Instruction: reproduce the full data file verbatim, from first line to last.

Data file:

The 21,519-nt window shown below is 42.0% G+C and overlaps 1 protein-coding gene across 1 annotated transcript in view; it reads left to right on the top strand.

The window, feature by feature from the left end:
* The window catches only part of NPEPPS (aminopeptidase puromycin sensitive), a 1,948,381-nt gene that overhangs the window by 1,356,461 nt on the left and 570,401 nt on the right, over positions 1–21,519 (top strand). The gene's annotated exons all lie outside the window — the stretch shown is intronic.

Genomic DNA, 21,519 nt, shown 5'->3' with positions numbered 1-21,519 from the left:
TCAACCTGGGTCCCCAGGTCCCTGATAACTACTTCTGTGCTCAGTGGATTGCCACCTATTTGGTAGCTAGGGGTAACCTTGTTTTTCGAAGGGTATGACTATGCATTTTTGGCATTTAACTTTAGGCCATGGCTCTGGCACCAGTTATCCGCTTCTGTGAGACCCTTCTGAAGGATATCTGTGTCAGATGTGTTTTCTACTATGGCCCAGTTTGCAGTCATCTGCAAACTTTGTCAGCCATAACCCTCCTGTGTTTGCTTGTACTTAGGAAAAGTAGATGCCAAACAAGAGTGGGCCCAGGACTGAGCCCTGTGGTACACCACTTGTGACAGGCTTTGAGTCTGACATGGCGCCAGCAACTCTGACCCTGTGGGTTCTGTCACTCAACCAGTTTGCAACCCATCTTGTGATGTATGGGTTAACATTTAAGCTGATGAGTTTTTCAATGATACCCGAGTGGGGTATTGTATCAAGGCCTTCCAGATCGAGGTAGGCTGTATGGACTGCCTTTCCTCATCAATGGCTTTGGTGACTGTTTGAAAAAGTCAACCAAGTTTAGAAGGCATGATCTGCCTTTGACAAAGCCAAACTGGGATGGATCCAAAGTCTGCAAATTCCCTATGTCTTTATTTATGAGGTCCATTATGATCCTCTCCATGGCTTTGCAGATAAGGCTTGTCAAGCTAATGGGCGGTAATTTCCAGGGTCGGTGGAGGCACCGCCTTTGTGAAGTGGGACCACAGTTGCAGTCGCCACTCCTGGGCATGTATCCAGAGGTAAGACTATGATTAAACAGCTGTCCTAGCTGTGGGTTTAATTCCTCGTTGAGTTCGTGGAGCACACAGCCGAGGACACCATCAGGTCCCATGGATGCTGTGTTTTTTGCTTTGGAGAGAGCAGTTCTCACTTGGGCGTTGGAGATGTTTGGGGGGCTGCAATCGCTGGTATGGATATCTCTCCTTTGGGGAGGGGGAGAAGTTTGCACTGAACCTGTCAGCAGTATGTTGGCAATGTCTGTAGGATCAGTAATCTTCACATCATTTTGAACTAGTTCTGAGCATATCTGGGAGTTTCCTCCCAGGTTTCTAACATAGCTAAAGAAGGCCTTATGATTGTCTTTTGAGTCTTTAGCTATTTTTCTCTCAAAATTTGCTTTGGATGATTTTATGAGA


The 21,519-nt window shown below is 42.0% G+C and overlaps 1 protein-coding gene across 1 annotated transcript in view; it reads left to right on the top strand.

The window, feature by feature from the left end:
* The window catches only part of NPEPPS (aminopeptidase puromycin sensitive), a 1,948,381-nt gene that overhangs the window by 1,356,461 nt on the left and 570,401 nt on the right, over positions 1–21,519 (top strand). The gene's annotated exons all lie outside the window — the stretch shown is intronic.

Genomic DNA, 21,519 nt, shown 5'->3' with positions numbered 1-21,519 from the left:
TCAACCTGGGTCCCCAGGTCCCTGATAACTACTTCTGTGCTCAGTGGATTGCCACCTATTTGGTAGCTAGGGGTAACCTTGTTTTTCGAAGGGTATGACTATGCATTTTTGGCATTTAACTTTAGGCCATGGCTCTGGCACCAGTTATCCGCTTCTGTGAGACCCTTCTGAAGGATATCTGTGTCAGATGTGTTTTCTACTATGGCCCAGTTTGCAGTCATCTGCAAACTTTGTCAGCCATAACCCTCCTGTGTTTGCTTGTACTTAGGAAAAGTAGATGCCAAACAAGAGTGGGCCCAGGACTGAGCCCTGTGGTACACCACTTGTGACAGGCTTTGAGTCTGACATGGCGCCAGCAACTCTGACCCTGTGGGTTCTGTCACTCAACCAGTTTGCAACCCATCTTGTGATGTATGGGTTAACATTTAAGCTGATGAGTTTTTCAATGATACCCGAGTGGGGTATTGTATCAAGGCCTTCCAGATCGAGGTAGGCTGTATGGACTGCCTTTCCTCATCAATGGCTTTGGTGACTGTTTGAAAAAGTCAACCAAGTTTAGAAGGCATGATCTGCCTTTGACAAAGCCAAACTGGGATGGATCCAAAGTCTGCAAATTCCCTATGTCTTTATTTATGAGGTCCATTATGATCCTCTCCATGGCTTTGCAGATAAGGCTTGTCAAGCTAATGGGCGGTAATTTCCAGGGTCGGTGGAGGCACCGCCTTTGTGAAGTGGGACCACAGTTGCAGTCGCCACTCCTGGGCATGTATCCAGAGGTAAGACTATGATTAAACAGCTGTCCTAGCTGTGGGTTTAATTCCTCGTTGAGTTCGTGGAGCACACAGCCGAGGACACCATCAGGTCCCATGGATGCTGTGTTTTTTGCTTTGGAGAGAGCAGTTCTCACTTGGGCGTTGGAGATGTTTGGGGGGCTGCAATCGCTGGTATGGATATCTCTCCTTTGGGGAGGGGGAGAAGTTTGCACTGAACCTGTCAGCAGTATGTTGGCAATGTCTGTAGGATCAGTAATCTTCACATCATTTTGAACTAGTTCTGAGCATATCTGGGAGTTTCCTCCCAGGTTTCTAACATAGCTAAAGAAGGCCTTATGATTGTCTTTTGAGTCTTTAGCTATTTTTCTCTCAAAATTTGCTTTGGATGATTTTATGAGA